Coming off a season in which injuries gave way to his unexpected rookie campaign, Florida Panthers’ sophomore forward Drew Shore is heading into the 2013-2014 season with enough confidence for the entire roster. While Shore may not have garnered nearly the amount of attention as his fellow rookie teammate, 2013 Calder Trophy winner Jonathan Huberdeau, he still proved to be a pleasant surprise in an otherwise forgettable year in South Florida.
Prior to joining the Panthers, Shore spent last season’s lockout playing for the San Antonio Rampage of the AHL. In 41 games for the Rampage, he compiled 30 points (10G-20A-30P) and was named an AHL All-Star. Given the amount of promise he showed in the AHL, Shore was the easy choice to fill the Panthers’ void at center that had been created by injuries to players like Stephen Weiss and Marcel Goc.
On January 22nd, Shore made his NHL debut in a 4-1 loss against the Montreal Canadiens. Aside from briefly being returned to San Antonio to compete in the AHL All-Star Game, Shore would remain with the Panthers for the remainder of the season.
“After getting a taste of it last year I don’t think I have ever worked harder than I have in a summer than I have this year,” Shore said of his time in the NHL last season. “Once you get a taste of it, you kind of see some of the good players and the things they do well and are that much more motivated to work hard.”
In 43 games for the Panthers last season, Shore recorded 13 points (3G-10A-13P), including leading all NHL rookies in scoring for the month of February with 11 total points. However, after his offensive outburst in February, Shore was only able to earn 2 points in his next 26 games played. While a nagging wrist injury detracted from his offensive game, it’s more likely that he simply ran out of gas while trying to keep a torrid pace that he simply wasn’t accustomed to.
Between the NHL and AHL last season, Shore competed in 84 total hockey games, which was exactly 25 more than he had played in just a year ago. Luckily, this problem is very common for any player coming from the NCAA – see Chris Kreider – and Shore is doing everything he can to get his conditioning up to par.
“Last year was kind of a whirlwind,” Shore said of his hectic schedule last season. “Coming here for a week, getting sent down, and getting called back up. This year I have a full summer to prepare and am getting in the best shape and as a strong as possible. I also have a lot more confidence coming into this year than last year.”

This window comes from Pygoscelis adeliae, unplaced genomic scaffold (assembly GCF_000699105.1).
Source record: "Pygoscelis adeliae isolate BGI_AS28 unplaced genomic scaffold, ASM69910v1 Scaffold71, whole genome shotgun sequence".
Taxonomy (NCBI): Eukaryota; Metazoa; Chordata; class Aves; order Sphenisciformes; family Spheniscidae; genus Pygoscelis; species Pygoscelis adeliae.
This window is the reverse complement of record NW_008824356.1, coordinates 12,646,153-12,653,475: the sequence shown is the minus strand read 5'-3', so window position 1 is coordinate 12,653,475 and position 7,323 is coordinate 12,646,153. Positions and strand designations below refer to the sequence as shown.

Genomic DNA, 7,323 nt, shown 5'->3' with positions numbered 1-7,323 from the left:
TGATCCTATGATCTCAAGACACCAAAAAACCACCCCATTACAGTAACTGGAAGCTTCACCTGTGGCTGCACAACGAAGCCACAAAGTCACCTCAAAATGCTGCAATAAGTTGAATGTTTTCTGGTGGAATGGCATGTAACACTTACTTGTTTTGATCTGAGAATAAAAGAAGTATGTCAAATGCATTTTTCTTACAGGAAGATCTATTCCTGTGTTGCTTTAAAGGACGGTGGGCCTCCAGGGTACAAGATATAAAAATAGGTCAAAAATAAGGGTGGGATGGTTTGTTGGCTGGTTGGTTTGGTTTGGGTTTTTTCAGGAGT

So what can we expect from Shore this season?
Heading into this year’s training camp, it has become clear that the Panthers will have an incredible battle at the center position. Between Shore, Aleksander Barkov, Marcel Goc, and Shawn Matthias, the Panthers have no clear-cut number one center. This uncertainty at center could mean that Shore’s performance at training camp could land him anywhere from the first line to the fourth line. Admittedly, Shore recognizes that confidence could be the biggest key to his success heading into camp.
“Confidence is such a big thing,” Shore said of his mindset going into next season. “You see some guys who score 30 one year and then score 10 the next and vice versa. The player didn’t get that much better or worse, a lot of it is just their confidence. Coming into this year I feel a lot more confident and I am excited.”
No matter where Shore does land on this year’s roster, it’s evident that the 22-year-old forward will be an important building block in the Panthers’ eventual success. On already one of the youngest rosters in the entire NHL, Shore admits that the Panthers’ future and youth is something to be excited about.
“A lot of people talk about the young kids on this team and I think that a lot of us have a bright future with this team and that makes it exciting.”
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